VERY IMPORTANT: Make sure your blanks are 100% dry of accelerator before continuing. If you touch your paper towel with CA glue on it to a spot of non-dry accelerator, that paper towel is going to bond to your pen blank instantly and you’ll have no choice but to sand it off and start from the beginning.


Just like last time, drip 5-7 drops of CA glue onto your paper towel

put 5-10 drops of CA glue on your paper towel


Apply that paper towel to your first blank moving back and forth rapidly while turning the headstock handwheel. Repeat the same steps for the second blank.

applying the CA glue to the pen blank


Give the blanks 1-2 minutes to dry, then apply another coat. After two coats have been applied, spray your accelerator on there and wait another couple of minutes.

cure your ca glue finish with a spray of accelerator


Apply two more layers of two coats each and you’re done (for a total of one primary, thick layer and three thinner layers).

pen blanks with a completed ca glue finish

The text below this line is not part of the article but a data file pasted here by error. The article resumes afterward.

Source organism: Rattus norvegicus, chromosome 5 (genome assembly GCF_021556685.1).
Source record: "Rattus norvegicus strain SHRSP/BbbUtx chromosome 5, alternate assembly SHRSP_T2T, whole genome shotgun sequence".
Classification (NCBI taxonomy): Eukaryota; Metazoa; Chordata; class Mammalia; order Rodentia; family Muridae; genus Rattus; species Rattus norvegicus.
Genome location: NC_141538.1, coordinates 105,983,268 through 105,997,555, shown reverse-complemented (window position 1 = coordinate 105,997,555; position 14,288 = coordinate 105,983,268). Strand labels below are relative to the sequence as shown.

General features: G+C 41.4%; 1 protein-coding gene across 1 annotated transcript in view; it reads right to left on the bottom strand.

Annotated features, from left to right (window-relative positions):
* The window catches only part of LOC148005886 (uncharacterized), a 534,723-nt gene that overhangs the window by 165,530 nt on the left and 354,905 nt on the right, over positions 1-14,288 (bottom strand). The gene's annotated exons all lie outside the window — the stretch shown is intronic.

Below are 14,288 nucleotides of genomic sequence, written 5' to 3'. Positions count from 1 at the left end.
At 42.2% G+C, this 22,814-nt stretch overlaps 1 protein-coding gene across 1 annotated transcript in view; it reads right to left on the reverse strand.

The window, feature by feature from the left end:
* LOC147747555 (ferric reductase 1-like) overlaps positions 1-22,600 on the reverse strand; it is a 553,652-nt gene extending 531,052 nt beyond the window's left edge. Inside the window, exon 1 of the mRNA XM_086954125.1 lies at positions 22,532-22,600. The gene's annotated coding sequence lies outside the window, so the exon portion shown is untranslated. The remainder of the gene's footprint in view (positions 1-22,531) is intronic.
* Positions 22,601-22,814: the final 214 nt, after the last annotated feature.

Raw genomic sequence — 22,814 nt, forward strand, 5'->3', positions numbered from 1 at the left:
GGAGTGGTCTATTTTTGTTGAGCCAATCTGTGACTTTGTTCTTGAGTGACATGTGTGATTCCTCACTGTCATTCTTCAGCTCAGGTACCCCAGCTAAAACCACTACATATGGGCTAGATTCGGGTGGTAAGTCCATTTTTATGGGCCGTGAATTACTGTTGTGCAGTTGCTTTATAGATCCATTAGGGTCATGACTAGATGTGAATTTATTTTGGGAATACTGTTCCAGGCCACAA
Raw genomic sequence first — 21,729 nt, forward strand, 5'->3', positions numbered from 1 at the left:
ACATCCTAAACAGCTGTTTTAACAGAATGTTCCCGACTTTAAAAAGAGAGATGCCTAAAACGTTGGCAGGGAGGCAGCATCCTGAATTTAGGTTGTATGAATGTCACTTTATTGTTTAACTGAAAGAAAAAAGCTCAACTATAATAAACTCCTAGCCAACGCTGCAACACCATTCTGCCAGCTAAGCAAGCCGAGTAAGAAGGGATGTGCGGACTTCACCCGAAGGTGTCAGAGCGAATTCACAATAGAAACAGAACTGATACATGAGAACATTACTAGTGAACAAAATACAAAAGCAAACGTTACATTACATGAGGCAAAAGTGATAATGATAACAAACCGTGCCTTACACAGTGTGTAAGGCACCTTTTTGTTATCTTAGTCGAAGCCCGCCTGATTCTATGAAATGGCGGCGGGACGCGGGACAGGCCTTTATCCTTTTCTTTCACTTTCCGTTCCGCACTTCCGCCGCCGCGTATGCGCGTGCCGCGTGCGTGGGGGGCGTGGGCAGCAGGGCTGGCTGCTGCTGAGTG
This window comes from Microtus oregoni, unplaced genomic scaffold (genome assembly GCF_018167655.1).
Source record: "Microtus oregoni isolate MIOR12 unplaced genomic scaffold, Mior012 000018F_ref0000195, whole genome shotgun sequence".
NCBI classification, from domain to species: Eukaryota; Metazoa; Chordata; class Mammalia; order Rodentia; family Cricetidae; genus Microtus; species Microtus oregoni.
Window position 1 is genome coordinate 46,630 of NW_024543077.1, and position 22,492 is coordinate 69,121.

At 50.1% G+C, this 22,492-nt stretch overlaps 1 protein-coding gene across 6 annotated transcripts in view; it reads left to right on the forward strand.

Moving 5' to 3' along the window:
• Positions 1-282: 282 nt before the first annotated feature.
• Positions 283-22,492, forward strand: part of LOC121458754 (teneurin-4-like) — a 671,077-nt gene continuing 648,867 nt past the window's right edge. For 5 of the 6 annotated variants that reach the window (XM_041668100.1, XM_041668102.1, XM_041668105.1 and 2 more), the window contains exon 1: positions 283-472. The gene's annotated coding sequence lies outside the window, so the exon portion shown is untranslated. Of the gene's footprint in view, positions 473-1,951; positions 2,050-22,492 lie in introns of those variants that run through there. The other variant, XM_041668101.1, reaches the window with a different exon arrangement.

If you’d like, you can take your digital caliper and measure the diameter of your blanks to ensure you don’t need to add anymore layers before leaving them to dry. You want to make sure you have around .002″ OVER the thickness of your pen kit accessories to allow room for sanding. I did this off-camera, but for me it’s an important step to ensure a flush finish when my pen is assembled.


Leave the blanks for 2-3 hours while the finish dries. Once again, we’re all playing the waiting game:



Come back after that time has passed and make sure the finish has cured by giving it the “fingernail test”. Take your thumbnail and press down toward the end of one of your blanks, like so:

making sure your CA glue finish is hardened before sanding


If you leave an indentation, let it sit for another hour or two, or possibly overnight. If your CA finish is unaffected by the fingernail test, it’s completely cured and time to move onto sanding!


Scroll to the top of this page and click “Step 3” to read about sanding your CA glue finish.

Sanding Your Cured CA Glue Finish

Start by taking your micro-mesh sanding pad and dipping it in a little bit of water. I usually start with 800 grit.

dip your micro-mesh sanding pads into water


And you thought I kept honey roasted cashews on my shop table this whole tutorial, didn’t you? After getting it a little moist, gently touch it to the surface of your pen blanks. You shouldn’t be applying any pressure at all at this stage – just enough to keep the sanding pad in place. Sand with this grit for 30-45 seconds per blank.



Keep the lathe running and give the second pen blank 30-45 seconds as well.



After you’re done sanding, you’ll notice a little slurry has hazed up your blanks as you were sanding.

slurry caused by wet sanding